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  1. Tainos

  2. Before the Tainos : The Archaics • “Archaics” were the first people in the Caribbean. • They were hunter and gatherers who used stone tools. • They came from both Central and South America into the Caribbean and met around Puerto Rico or Hispaniola by 2000 BC

  3. Before the Tainos : The Saladoids • The next group to arrive was the Saladoids, who had pottery and were farmers. • They migrated from South America starting around 4000 BC and had reached as far as Puerto Rico by 200 BC.

  4. The Tainos • These two groups mixed and changed culturally to become what archaeologists call “Ostionoid” people by 600- 900AD. • They became the Tainos the Europeans encountered by 1200 AD. ( The Tainos were still evolving and changing when Columbus arrived).

  5. The Tainos • Taino means good people. • Tai = good • no is a pluralizing suffix used for people • Dominated the island boriken (Spanish boriquen), (Puerto Rico)“the land of the brave lord”.

  6. Taino Society • They were divided into two classes. • Natainos = noble upper class • Naborias= commoners • Communities were ruled by chiefs or caciques, and the large island of Puerto Rico or Hispaniola, had between 5 and 20 chiefs or caciques (chiefdoms).


  8. Food • Tainos ate a variety of food including casaba (a bread made from manioc plant), fruits, vegetables, fish, shellfish, turtles, manatees, birds, and hutia (small rodent).

  9. Manioc Plant

  10. Manatee

  11. Hutia

  12. Builders • Taino villages included two different kinds of houses made of plants and trees, a round type called caney, and rectangular houses called a bohio. • Large trees were used to build canoes in which long trips between islands could be made. • They made many things they needed out of clay.

  13. Bohio Caney

  14. Myths and Religion • Taino’s myth and religious beliefs was expressed through their art. • One of the most important religious objects was the Zemi, which were idols with spirits. • One common type of zemi was the three pointer that were believed to house ancestral spirits. • Different animals were also associated with different part of Taino religious beliefs. • Ex. Turtle and owl • Both animals and human figures related to Taino beliefs could be found carved in stones, this form of art is called petroglyph.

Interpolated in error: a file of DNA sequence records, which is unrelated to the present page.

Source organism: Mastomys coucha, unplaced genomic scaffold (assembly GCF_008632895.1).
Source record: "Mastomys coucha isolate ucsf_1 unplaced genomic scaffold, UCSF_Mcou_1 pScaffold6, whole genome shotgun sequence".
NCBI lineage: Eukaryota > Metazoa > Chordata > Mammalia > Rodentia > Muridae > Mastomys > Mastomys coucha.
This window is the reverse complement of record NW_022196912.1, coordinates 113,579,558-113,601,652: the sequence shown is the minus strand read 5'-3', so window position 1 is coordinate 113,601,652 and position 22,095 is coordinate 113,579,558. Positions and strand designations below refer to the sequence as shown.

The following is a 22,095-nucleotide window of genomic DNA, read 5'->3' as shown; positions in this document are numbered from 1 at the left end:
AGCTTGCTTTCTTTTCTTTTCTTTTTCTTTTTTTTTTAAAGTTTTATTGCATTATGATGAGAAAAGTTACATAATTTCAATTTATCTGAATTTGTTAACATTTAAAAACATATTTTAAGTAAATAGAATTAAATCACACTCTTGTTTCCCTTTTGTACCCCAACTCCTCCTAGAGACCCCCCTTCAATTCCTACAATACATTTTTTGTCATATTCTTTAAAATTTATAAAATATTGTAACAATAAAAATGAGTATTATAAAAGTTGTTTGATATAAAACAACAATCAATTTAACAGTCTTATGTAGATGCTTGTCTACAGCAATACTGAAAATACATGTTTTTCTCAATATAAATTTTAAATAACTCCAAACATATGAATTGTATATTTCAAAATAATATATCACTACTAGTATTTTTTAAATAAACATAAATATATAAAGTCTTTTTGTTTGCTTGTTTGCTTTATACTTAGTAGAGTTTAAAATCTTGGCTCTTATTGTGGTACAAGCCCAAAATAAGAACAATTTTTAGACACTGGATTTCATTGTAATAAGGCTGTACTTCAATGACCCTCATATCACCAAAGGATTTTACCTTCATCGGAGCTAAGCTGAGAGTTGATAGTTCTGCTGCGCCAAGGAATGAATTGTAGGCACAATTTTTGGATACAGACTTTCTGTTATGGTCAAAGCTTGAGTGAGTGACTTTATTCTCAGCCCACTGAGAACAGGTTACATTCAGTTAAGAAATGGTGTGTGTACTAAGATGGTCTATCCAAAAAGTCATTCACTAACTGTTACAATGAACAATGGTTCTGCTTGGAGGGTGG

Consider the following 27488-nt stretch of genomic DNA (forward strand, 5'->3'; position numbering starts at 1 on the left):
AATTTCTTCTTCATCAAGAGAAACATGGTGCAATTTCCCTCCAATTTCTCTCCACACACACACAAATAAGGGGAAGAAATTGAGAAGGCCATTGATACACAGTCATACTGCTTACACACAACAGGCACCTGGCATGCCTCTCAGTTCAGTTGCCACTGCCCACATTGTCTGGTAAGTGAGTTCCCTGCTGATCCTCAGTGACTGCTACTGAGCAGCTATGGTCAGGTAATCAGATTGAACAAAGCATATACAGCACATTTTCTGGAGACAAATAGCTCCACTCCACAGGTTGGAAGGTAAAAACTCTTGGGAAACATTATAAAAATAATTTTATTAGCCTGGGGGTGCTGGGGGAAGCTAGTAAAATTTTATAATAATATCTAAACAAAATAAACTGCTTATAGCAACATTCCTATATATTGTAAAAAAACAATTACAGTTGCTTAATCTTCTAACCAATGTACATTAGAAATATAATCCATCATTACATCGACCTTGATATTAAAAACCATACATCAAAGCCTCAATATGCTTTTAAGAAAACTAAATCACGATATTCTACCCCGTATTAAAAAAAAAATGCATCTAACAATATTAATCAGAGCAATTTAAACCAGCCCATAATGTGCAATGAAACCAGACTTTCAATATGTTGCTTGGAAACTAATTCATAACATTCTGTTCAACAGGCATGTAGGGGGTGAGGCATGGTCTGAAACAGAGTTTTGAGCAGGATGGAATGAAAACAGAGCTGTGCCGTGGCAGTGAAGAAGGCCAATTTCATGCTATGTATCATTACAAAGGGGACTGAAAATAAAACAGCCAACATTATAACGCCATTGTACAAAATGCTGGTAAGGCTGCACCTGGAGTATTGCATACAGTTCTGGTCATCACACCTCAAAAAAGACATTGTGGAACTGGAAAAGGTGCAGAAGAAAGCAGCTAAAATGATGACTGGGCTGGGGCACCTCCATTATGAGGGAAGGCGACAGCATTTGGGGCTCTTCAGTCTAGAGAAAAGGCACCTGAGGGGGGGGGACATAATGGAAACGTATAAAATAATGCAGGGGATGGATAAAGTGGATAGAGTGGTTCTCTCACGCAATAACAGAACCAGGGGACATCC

15. Zemi

  16. Ex. The turtle, which was found in Taino body stamps and carvings, was associated with the Taino creation story, in which a male hero and female turtle create the world. • Ex. The owl which were often found on amulets and pottery, were thought to be spirits of the dead.

  17. Taino Gods

  18. Trigonolito • YocahuVaguadaMaorocoti: God of fertility. “Spirit of the Yucca and the sea. Mryucador. ” He was buried in the conucos cassava; main food of the native Taino, to fertilize the soil.

  19. God of Labour • Recreation brothers Guillen, based on Taino art. The potiza carrying on his back, representing the hard work you were subjected aboriginal Americans as a result of conquest

  20. ItivaTahuvava • Goddess Mother Earth. Mother of twins representing the four cardinal points or “the four winds.”

  21. Behique • “Witch Doctor”, Shaman. It represents the wisest character in the Taino tribe, knowing all the plants and medicinal substances responsible for curing diseases, director of the rite of cohoba. If left to a dying patient, the relatives of the dead killed clobbered.

  22. CemiBoinayel • God of Rain. Large tears emerging from their eyes as a sign of water that will govern the field to fertilize the cultivation of cassava.

  23. Moon Goddess • Sale of a cave of the country chieftain Mautiatibuel (son of dawn) or “Lord of the Dawn”, which returns to hide, while the sun rises from there.

  24. Sun God • Sale of a cave of the country’s chief Mautiatibuel (son of dawn) or “Lord of the Dawn”, which returns to hide, while the moon comes out of there.

  25. God of force • Recreation brothers Guillen, based on Taino art. The trunk that rose, represents the willpower of the people for being free.

  26. God of Cohoba • Main deity Taíno. The plate of his head was used to move the dust that was inhaled hallucinogen in ceremonies regligiosas (rite of cohoba).

  27. Taino Life • Included many ceremonies that brought the community together or provided direction in time of stress. • If the community was confronting an important issue, caciques or shamans would try to connect with the spirit world through something called the cohoba ceremony, in which hallucinogenic drug was inhaled and the spirits (in form of a Zemi) could then be consulted for advice.

  28. Other important events included dances, held in special plazas or areytos, and ball games, which took place in stone lined courts called bateys.

  29. batey

  30. Taino Language • The Taino Indians also enriched language. More than 150 words of Taino root are used in Puerto Rican Spanish today and in other parts of the world.